Committee changes mind on Christian radio station’s tax break

Committee initially recommended council deny tax exemption for Spirit 88.7 FM

A city committee has reversed its decision to deny a non-profit Christian radio station a tax break.

The Community Partnership Committee has reconsidered its recommendation to council to end a three-year permissive tax exemption (PTE) to Spirit 88.7 FM based on new information recently brought forward.

The committee, in a report to city council, wrote that, “Based on additional information provided, which demonstrates a clear local benefit to many other local non-profit organizations, the Community Partnership Committee is recommending a 100 per cent PTE be granted to Total Change Christian Ministries.”

Total Change, which operates Spirit FM, has received an exemption from municipal property taxation since 2012.

This year, however, the Community Partnership Committee, which evaluates applications to the tax program based on guidelines established by city council, initially recommended that council deny Total Change its permissive tax exemption.

The committee determined that, based on information contained in Spirit FM’s application package, that it did not qualify for a permissive tax exemption “because while they did commendable work and important work around the world, there (was) limited perceived direct local benefit to the community and its citizens.”

Terry Somerville, president of Total Change Ministries, said the radio station does provide services for the benefit of the community but that he missed outlining that work in his application.

On Sept. 19, council received a letter from Somerville detailing how community-minded Spirit FM really is.

“Every hour of the day we promote other local community organizations and their events,” Somerville wrote. “We help them succeed. We offer advertising free of charge to all non-profit organizations in the city and many take advantage of this.”

Somerville said his radio station has promoted events like the Shoreline Arts Carving Contest, Logger Sports, Dragon Boat regatta, Cops for Cancer ride and most recently the city’s year-end events at Centennial Pool and the Willow Point splash park, as well as the Museum’s steam donkey celebration on Labour Day, and the North Island Cruisers Show ’n Shine.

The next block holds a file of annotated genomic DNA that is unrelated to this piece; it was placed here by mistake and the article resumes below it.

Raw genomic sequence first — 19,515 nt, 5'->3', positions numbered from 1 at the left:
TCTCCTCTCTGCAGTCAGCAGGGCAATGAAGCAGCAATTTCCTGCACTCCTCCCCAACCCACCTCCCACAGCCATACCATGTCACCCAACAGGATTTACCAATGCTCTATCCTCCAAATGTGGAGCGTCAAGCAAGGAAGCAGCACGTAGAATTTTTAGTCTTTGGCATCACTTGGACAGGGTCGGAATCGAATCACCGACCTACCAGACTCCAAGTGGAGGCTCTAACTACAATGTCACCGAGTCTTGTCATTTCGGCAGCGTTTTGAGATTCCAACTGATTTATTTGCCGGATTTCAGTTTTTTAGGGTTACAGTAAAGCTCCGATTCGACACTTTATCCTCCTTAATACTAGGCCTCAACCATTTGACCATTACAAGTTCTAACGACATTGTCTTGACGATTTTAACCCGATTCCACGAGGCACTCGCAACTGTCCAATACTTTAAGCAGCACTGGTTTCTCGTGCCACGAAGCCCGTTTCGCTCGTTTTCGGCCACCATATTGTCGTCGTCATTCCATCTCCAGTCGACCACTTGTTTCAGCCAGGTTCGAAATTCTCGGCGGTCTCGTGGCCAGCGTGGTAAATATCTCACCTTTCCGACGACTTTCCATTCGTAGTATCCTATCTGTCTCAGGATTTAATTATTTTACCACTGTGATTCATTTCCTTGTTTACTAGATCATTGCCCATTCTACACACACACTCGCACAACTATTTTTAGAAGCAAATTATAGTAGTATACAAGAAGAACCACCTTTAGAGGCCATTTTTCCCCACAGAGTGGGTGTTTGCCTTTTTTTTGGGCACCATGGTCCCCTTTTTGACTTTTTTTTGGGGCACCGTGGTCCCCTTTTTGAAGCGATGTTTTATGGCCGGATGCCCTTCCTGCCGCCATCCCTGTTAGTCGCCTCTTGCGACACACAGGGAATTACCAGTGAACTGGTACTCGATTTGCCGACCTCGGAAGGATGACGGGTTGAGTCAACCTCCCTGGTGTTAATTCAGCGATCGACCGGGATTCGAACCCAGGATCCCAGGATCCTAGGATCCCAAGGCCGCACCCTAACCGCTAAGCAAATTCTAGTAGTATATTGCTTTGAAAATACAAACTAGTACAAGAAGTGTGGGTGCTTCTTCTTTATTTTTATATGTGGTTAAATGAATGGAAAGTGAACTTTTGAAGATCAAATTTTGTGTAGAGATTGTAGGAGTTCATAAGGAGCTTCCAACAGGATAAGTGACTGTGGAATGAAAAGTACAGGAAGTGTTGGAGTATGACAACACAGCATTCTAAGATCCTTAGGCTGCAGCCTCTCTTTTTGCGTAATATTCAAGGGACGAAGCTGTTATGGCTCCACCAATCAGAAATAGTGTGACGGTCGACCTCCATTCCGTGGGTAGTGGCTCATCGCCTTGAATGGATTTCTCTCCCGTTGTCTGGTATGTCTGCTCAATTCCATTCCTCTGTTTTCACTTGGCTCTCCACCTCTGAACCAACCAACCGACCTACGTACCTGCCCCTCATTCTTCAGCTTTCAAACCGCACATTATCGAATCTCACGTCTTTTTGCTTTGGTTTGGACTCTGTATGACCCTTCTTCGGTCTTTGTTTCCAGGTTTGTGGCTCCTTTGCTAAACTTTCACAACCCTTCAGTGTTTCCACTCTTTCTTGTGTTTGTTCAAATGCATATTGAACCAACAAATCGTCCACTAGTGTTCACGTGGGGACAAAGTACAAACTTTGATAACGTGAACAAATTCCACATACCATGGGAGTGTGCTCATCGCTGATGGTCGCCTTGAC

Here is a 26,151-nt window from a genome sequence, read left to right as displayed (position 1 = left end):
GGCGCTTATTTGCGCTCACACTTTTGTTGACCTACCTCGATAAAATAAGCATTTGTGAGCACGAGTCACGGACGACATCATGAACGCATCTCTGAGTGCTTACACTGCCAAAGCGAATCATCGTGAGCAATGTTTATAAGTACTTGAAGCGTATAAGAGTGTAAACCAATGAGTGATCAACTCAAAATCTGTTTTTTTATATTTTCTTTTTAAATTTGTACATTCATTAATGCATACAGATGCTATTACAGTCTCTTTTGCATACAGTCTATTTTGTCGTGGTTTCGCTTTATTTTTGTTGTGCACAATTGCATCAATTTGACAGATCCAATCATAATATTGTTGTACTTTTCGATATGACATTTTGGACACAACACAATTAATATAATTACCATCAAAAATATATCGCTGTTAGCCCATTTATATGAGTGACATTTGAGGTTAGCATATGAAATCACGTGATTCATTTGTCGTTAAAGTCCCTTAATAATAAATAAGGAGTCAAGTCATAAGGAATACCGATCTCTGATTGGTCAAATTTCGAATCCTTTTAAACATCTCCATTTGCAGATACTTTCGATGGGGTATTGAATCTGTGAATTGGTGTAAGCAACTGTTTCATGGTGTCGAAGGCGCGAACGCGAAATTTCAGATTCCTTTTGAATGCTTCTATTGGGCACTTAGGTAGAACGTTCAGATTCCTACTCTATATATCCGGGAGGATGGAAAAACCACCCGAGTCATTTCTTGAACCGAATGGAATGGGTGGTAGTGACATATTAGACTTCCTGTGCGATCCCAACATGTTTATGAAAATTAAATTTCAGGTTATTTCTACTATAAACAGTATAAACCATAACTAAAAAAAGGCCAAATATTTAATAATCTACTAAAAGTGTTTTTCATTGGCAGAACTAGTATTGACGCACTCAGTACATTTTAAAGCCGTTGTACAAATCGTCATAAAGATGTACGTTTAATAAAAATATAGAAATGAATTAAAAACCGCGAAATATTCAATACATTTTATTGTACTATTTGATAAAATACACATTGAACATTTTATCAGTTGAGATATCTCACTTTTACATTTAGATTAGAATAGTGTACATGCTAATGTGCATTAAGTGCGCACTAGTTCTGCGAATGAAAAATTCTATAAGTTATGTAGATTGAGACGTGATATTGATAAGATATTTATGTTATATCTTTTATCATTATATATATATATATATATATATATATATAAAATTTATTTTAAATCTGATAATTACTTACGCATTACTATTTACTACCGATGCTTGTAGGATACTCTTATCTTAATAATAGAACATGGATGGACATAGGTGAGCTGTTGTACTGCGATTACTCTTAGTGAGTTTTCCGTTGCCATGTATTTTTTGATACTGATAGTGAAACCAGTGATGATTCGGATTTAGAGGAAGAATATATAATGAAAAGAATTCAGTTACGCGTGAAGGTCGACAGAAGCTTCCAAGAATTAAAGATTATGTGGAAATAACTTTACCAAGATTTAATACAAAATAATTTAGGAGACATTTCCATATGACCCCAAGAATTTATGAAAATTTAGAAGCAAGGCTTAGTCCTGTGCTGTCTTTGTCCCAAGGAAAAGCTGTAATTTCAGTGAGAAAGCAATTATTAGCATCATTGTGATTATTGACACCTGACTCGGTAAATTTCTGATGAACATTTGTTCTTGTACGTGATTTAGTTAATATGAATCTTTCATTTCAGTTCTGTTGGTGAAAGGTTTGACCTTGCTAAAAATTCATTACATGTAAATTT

The Community Partnership Committee said after considering Somerville’s letter that it changed its original assessment.

“It is clear from the additional information provided that the radio station, which broadcasts from the leased property (in Campbell River Common Mall) provides a valuable service, free of charge, to many local non-profit organizations and thus meets the local benefit criteria in council policy to support the PTE.”

City council accepted the committee’s recommendation at its Tuesday meeting and gave third reading to a list that includes permissive tax exemptions for 82 community groups.

Adding Spirit FM to the list of 2017 tax exemptions increases the value of the tax breaks awarded from $788,048 to $790,310 – an increase of $2,262 which is comprised of $1,212 in city taxes and $1,050 in other government taxes.

As per a change in policy, the permissive tax exemptions represent 1.7 per cent of general tax revenues. The cap was previously 1.4 per cent but the committee determined that number was insufficient to meet the increased assessed values of the properties occupied by community groups in the permissive tax exemption program.

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